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Beltway Update is an occasional column keeping you up to date on timely Congressional and administrative action on mental and behavioral health bills and policy in Washington, DC.

(Updates story to note Senate passage and pending House action in first and second paragraphs.)

It’s been years since any major gun control or mental health reforms have come out of Congress. But on Thursday, after multiple tragedies and two weeks of negotiations between four Senators – two Democrats and two Republicans – a gun-violence prevention package, the Bipartisan Safer Communities Act, was passed by the Senate on a 65-33 vote. The bill will be taken up by the House of Representative on Friday.

The package, negotiated by Democrats Chris Murphy of Connecticut and Kyrsten Sinema of Arizona, and Republicans John Cornyn of Texas and Thom Tillis of North Carolina, provides almost $15 billion in new funding for mental health and school safety, school-based mental health programs, children and family mental health services and crisis intervention programs. If passed, it will now factor into the work of several committees considering significant mental health policy changes and funding increases.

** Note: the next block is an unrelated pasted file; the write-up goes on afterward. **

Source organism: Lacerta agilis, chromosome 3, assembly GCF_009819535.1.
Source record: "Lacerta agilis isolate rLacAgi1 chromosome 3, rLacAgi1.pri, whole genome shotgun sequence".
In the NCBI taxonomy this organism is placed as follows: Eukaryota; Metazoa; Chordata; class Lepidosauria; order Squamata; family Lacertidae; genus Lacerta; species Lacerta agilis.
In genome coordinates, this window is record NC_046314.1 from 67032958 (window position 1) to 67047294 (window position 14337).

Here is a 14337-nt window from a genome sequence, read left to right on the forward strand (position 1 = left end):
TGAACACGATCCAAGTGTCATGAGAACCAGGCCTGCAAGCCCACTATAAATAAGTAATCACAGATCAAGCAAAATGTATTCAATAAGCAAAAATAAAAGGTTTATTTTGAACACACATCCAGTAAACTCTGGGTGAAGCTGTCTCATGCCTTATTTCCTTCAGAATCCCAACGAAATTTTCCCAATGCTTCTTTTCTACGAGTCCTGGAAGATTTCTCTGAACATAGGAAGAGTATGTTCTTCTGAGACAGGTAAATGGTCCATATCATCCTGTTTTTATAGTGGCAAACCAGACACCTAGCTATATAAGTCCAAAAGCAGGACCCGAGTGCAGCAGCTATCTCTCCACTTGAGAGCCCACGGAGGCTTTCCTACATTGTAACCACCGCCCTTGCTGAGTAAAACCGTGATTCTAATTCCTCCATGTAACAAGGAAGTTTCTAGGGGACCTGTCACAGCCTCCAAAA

Here’s a rundown on what’s in the bill, which has been endorsed by Senate Minority Leader Mitch McConnell and should attract the 60 votes needed to overcome a Republican filibuster.

School-Based Mental Health Policies and Funding

• Provides $1 billion spread to increase funding for Safe and Healthy Students Programs to fund services such as mental health resources, drug and violence prevention, mentoring, crisis intervention, suicide prevention and human trafficking training for school personnel.

• $500 million for to a program that recruits and reduces turnover for mental health professionals to work in schools.